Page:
Serious Journalists Begin To Wonder: Is Ron Paul Racist? Is Sarah Palin Still Not Running?
NEW YORK—Good morning, Internet! Or not, actually, because we have to talk about the payroll tax cut again—and we're getting so tired of talking about the payroll tax cut. So very tired.But here we are! Because John Boehner, a man widely heralded for his opposition to the punting of things and the kicking of metaphorical cans down proverbial roads decided yesterday to kick the can down the bicameral road and punt on a House vote scheduled for late last night on the Senate's draft of the bill. The delay was necessary because whips were still busy rounding up votes on a procedural maneuver to send the bill back to a conference committee (a fun little parliamentary shimmy that would allow caucus members to reject the bill without casting an actual 'no' vote).
The obvious bad news here: we're still going to be talking about this tomorrow. (And probably the next day, too.)
But in any event, we keep hearing that House Republican opposition to the bill is largely due to how it will "create uncertainty" among job creators, which has left us scratching our heads here for some time now. But an important talking point emerged in today's Washington Post coverage that pretty brilliantly illustrates just how deep the vast yawning depths of the GOP's cynicism here really are: James Renacci of Ohio said that the very least the Senate could have done was push for a three-month window so as to align with company quarterly filings, which is hilarious! Because nothing in this bill affects the employer contribution on the payroll tax in any way whatsoever. But prior versions of the bill did, though! Remember that? Two weeks ago Senate Democrats were forced to drop a provision in their bill that would have actually lowered the employer contribution because Republicans refused to pay for it with a surtax on millionaires, because of something something (you guessed it...) creating uncertainty for job creators! Current drafts of the bill leave the employer contribution completely unchanged, meaning Renacci is either a) ignorant, b) a hack, c) unfit to hold elected office, d) [we don't actually have a 'd', we're just trying to get to 'e'], or e) all of the above.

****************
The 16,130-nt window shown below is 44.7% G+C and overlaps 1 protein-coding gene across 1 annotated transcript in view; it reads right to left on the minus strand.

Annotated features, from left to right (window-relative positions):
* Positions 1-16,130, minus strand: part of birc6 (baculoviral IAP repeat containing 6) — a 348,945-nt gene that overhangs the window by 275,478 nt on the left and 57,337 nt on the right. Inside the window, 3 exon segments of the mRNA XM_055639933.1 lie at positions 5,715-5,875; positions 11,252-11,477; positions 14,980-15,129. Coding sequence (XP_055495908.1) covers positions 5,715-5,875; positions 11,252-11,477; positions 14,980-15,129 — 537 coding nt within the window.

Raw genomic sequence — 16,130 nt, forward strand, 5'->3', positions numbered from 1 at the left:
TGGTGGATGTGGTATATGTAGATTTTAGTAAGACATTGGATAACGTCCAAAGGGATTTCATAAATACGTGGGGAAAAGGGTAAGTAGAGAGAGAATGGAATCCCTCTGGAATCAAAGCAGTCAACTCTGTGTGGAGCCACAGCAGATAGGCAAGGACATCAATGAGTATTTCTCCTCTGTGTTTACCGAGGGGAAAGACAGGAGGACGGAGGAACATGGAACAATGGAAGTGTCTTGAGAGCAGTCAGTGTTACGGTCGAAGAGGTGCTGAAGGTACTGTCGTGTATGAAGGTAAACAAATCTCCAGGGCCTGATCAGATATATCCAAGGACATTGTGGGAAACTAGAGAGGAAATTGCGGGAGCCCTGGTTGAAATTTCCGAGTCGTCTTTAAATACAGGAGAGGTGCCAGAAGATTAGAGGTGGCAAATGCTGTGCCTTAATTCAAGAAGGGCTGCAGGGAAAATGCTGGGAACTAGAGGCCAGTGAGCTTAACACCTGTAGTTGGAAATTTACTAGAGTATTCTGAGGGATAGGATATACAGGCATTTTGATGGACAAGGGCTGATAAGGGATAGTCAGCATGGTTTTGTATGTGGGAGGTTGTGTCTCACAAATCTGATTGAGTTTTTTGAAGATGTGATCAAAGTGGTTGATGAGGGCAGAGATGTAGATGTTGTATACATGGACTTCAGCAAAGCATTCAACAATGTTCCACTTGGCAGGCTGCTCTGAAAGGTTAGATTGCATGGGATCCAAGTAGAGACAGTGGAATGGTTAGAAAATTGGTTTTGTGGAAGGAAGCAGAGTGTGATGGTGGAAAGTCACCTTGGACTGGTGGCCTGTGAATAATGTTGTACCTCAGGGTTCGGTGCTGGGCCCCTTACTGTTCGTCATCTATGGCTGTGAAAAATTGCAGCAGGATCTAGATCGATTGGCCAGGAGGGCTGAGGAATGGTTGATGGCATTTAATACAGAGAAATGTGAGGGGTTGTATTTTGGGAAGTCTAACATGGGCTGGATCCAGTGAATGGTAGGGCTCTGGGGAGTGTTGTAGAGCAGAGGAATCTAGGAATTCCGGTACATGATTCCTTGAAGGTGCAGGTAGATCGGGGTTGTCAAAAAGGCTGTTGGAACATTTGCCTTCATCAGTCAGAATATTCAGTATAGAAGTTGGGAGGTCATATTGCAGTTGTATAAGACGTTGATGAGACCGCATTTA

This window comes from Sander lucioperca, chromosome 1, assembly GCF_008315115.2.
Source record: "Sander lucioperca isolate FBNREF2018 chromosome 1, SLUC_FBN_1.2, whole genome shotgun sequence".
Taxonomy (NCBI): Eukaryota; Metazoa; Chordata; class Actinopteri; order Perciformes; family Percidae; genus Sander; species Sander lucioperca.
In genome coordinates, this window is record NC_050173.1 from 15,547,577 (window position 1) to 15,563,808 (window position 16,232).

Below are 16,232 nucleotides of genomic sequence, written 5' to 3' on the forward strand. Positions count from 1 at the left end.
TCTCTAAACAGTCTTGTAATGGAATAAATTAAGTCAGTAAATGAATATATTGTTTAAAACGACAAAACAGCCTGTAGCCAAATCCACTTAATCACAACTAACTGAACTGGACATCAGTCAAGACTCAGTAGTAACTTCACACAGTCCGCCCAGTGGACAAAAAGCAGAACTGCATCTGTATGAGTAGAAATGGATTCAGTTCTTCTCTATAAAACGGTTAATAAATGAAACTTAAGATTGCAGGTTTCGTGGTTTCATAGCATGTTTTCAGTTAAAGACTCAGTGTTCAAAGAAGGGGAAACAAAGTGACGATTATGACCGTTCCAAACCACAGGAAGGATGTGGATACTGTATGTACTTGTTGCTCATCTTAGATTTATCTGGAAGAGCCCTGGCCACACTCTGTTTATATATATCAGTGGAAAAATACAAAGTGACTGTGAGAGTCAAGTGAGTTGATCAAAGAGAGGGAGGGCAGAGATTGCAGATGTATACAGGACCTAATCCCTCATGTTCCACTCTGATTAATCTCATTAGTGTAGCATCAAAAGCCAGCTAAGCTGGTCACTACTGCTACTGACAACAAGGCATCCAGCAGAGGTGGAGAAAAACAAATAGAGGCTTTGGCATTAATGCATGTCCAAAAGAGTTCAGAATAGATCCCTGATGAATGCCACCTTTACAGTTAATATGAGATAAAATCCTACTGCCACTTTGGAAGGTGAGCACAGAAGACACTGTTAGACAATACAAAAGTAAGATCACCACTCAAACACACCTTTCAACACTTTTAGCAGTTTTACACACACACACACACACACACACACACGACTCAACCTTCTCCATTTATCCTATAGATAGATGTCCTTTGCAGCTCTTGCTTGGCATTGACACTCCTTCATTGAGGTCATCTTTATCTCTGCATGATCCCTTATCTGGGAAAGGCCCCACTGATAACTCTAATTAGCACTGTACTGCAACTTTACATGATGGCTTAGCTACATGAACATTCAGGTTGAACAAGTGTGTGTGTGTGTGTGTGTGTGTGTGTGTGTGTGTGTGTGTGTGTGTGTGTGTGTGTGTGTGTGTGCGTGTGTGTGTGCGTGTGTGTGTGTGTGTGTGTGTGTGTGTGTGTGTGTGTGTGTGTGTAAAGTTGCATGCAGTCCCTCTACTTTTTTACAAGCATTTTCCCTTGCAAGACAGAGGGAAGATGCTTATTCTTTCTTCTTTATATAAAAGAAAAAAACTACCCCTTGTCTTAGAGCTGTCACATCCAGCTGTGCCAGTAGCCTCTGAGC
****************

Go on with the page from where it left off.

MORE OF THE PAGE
So ok, let's just quickly recap where we are: a month ago, the never-met-a-tax-cut-that-had-to-be-paid-for Republican Party suddenly met a tax cut that had to be paid for, being as it was a tax cut for not-rich people as opposed to a tax cut for—ahem—"job creators." After painting themselves into a corner, Senate Republicans not only refused to withdraw their filibuster threat until Democrats agreed to withdraw any provisions that would have made good budgetary sense by raising marginal tax rates on incomes in excess of $1 million, but also refused to sign on to a bill extending the tax cut for more than two months. This then opened the door for House Republicans to swoop in and play the role of champions of the middle class and these "job creators" and then trot out this line about how the American people deserve the tax cut for the whole year instead of just two months.
(Which they do, and actually would have got were it not for Senate Republicans.)
But moving on: pollsters gonna poll! Newt Gingrich and Mitt Romney are now running neck-and-neck in the latest utterly meaningless nationwide poll of primary preferences, while voters, now getting a little bit more familiar with the thoroughly unimpressive cast of characters populating the GOP field, are giving Obama his highest approval ratings since the summer.
Speaking of polls, now that Ron Paul is on top of them in Iowa—and another (PDF) was just released giving him a six-point advantage over Romney—people are finally starting to pay attention to the fact that there's a pretty good chance he's a horrible racist! We can't help but roll our eyes a little bit when people first start to wonder if there's maybe a little bit of kinship between libertarianism and horrible, right wing extremists and white supremacist groups—though in all fairness to the good people at the Times, not everyone's been reading Orcinus for as long as we have.
Sarah Palin, meanwhile, took a break from busily trying to get her Alaskan reality show optioned for a second season to get back to the very profitable business of maybe-but-probably-not running for president. And pundits across the country are falling for it! (Again.) Or worse than that, really, since they're not so much falling for it as they are generating the environment in which she can remain even remotely relevant as a potential candidate in the first place by going so far as to even ask her the thoroughly ridiculous question of whether she might at this late date might try to make a run for the White House.
And we leave you with this: Apple scored a win yesterday in its patent battle with HTC after the US International Trade Commission concurred that the Android handset developer had violated Apple patents by building hardware that responded to users tapping on underlined phrases in the interface by opening the application the user would have expected to open with such input. As a precautionary measure, therefore, we strongly advise all our readers to avoid clicking any hyperlinks they may come across on the internet today unless doing so on an Apple device.